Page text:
Anyway, I had a tiny side business offering Financial/International Relocation consulting, which I did on weekends for extra money. I had someone, the demented partner of my wife’s friend, report me for “offering financial and immigration advice without a licence”. Anyway, I had structured the business to avoid having to register, but I had the inbreds bumpkins from the government agencies harass me a bit. Thankfully, I was on my way out by then and I was in the process of closing up shop and winding down the business. However, rest assured that the Kiwis enforce the law selectively. If you are a connected company whose negligence results in the death of twenty-nine people in a mine, then rest assured that the sham investigation will side with you. Interestingly, the Kiwis would never tell me the name of the complainant, but I managed to figure it out. It is perfectly acceptable for Kiwis to make defamatory complaints, but they will protect the privacy of the complainant just like the courts protect the “privacy of paedophiles”.
Another aspect of running a business is collecting GST and dealing with taxes. One has to collect sales tax and pay tax in other countries. However, one aspect of New Zealand taxes is that the IRD forces you to pay provisional tax on what you will likely earn. This means that you pay the taxman first and he will refund the difference after the fact. For a small business, the provisional tax can complicate cash flow.
Another problem is the high cost of doing business in New Zealand. Rents are exorbitant along with other inputs such as electricity and petrol. I did tours before and I could buy a good second hand bus in the United States for $10,00-$20,000. In New Zealand, I would have to pay triple if not more for a comparable bus. Similarly, renting a place for a cafe is prohibitively expensive and the number of available customers with the disposable income is small.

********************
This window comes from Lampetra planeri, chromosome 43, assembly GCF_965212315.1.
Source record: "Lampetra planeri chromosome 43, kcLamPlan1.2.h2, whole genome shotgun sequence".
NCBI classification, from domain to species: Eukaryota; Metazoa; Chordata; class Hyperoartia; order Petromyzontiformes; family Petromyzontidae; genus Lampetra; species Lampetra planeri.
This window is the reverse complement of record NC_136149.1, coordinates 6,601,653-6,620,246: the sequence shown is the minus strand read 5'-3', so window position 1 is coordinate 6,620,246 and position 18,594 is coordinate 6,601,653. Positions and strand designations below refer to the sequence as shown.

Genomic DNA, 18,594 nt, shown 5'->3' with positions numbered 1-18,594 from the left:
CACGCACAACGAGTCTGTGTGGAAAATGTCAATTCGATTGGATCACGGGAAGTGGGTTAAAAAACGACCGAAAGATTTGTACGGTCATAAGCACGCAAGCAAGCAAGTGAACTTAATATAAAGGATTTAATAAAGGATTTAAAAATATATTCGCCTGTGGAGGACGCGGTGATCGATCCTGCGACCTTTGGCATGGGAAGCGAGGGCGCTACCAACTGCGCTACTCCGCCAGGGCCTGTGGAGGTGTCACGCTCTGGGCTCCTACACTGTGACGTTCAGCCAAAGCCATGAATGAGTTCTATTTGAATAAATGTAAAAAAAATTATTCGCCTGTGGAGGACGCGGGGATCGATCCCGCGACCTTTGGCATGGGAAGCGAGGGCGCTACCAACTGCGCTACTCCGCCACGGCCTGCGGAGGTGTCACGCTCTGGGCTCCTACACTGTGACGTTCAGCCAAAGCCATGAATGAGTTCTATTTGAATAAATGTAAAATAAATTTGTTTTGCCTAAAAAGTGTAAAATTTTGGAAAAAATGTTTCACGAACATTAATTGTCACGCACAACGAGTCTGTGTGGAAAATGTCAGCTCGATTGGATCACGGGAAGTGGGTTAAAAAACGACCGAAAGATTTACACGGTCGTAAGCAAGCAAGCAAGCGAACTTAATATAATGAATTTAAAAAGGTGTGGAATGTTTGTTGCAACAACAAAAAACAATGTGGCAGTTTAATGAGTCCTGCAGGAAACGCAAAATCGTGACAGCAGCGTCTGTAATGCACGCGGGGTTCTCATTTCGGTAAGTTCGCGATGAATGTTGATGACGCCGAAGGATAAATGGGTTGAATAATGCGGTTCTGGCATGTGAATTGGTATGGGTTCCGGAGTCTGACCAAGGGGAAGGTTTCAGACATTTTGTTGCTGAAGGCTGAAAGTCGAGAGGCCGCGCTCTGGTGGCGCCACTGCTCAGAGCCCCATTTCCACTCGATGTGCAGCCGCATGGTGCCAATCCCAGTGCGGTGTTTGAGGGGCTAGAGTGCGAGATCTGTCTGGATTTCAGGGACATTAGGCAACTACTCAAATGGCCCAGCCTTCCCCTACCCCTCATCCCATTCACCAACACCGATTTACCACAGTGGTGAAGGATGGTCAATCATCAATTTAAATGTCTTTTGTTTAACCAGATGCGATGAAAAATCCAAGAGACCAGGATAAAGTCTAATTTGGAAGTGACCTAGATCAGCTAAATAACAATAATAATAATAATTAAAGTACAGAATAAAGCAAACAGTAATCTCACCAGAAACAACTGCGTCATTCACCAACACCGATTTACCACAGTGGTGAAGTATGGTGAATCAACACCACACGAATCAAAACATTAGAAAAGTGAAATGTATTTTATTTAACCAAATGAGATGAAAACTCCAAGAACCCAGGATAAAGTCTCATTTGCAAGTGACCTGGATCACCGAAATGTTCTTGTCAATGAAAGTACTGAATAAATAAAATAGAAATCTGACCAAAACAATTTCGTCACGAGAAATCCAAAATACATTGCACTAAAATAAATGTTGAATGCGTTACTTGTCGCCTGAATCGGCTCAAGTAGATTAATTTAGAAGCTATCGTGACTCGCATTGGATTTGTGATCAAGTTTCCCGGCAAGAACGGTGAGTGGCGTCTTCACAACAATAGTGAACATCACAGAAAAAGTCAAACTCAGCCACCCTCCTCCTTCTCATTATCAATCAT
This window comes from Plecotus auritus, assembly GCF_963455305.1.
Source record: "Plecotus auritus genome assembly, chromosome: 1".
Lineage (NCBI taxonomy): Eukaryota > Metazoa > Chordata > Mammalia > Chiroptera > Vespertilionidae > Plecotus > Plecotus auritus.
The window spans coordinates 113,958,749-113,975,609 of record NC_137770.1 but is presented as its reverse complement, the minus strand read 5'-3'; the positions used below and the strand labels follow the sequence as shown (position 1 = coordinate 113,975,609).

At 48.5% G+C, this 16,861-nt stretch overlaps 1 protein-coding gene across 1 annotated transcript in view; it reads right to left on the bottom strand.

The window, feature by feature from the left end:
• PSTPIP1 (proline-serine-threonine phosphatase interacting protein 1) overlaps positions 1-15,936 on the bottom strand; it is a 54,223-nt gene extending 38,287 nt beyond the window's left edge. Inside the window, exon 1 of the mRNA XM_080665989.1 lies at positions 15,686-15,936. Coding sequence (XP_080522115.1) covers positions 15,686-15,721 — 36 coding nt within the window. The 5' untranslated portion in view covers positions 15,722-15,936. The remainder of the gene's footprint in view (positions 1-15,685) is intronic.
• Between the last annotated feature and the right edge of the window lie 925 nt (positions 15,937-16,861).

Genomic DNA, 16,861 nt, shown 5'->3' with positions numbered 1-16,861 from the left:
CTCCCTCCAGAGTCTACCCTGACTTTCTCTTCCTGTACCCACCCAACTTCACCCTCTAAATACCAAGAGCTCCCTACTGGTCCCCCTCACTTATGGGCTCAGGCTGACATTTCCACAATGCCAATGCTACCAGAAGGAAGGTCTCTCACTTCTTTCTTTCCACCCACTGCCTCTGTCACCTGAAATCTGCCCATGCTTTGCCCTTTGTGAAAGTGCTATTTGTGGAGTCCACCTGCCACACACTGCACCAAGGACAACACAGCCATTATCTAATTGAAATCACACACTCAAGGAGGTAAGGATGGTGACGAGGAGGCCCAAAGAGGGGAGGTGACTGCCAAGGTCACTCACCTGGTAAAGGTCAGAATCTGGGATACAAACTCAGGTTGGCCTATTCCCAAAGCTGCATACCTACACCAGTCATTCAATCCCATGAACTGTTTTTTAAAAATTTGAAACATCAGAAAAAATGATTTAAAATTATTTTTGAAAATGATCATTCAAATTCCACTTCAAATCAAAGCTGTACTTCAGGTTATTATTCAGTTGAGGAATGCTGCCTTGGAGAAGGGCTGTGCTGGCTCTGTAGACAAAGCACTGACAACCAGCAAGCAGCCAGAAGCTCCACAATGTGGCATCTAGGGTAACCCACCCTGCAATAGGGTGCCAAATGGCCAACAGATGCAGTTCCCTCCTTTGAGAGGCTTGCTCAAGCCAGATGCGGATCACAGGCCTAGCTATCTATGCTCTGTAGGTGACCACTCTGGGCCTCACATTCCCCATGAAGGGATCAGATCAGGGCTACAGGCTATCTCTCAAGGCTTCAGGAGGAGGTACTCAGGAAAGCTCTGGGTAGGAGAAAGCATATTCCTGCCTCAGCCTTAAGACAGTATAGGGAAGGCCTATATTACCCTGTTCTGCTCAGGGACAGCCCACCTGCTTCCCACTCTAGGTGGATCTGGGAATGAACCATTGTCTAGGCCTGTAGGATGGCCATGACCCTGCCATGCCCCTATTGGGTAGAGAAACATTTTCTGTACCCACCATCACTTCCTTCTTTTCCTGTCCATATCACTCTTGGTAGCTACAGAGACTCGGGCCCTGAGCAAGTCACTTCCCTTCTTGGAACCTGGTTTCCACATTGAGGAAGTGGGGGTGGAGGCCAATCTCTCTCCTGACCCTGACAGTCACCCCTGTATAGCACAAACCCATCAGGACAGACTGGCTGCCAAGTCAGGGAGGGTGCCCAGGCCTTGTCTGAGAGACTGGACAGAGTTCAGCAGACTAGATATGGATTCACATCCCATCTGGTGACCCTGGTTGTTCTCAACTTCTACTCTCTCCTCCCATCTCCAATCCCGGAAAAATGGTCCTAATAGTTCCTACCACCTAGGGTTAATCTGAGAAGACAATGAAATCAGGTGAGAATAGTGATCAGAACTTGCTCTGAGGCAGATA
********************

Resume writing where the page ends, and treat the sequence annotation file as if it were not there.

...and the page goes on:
Many migrants are attracted to beautiful tourism towns for the lifestyle and consider buying small businesses there. You will find that trading conditions are very seasonal and it is almost impossible to make enough to hold out during the quiet season. These towns are notorious magnets for the types of business scams that I have described. My wife and I looked to resettle into one of these places, but thankfully, we never fell for any of the cons and we managed to extricate ourselves out of New Zealand for Switzerland, where we are infinitely better off and much happier.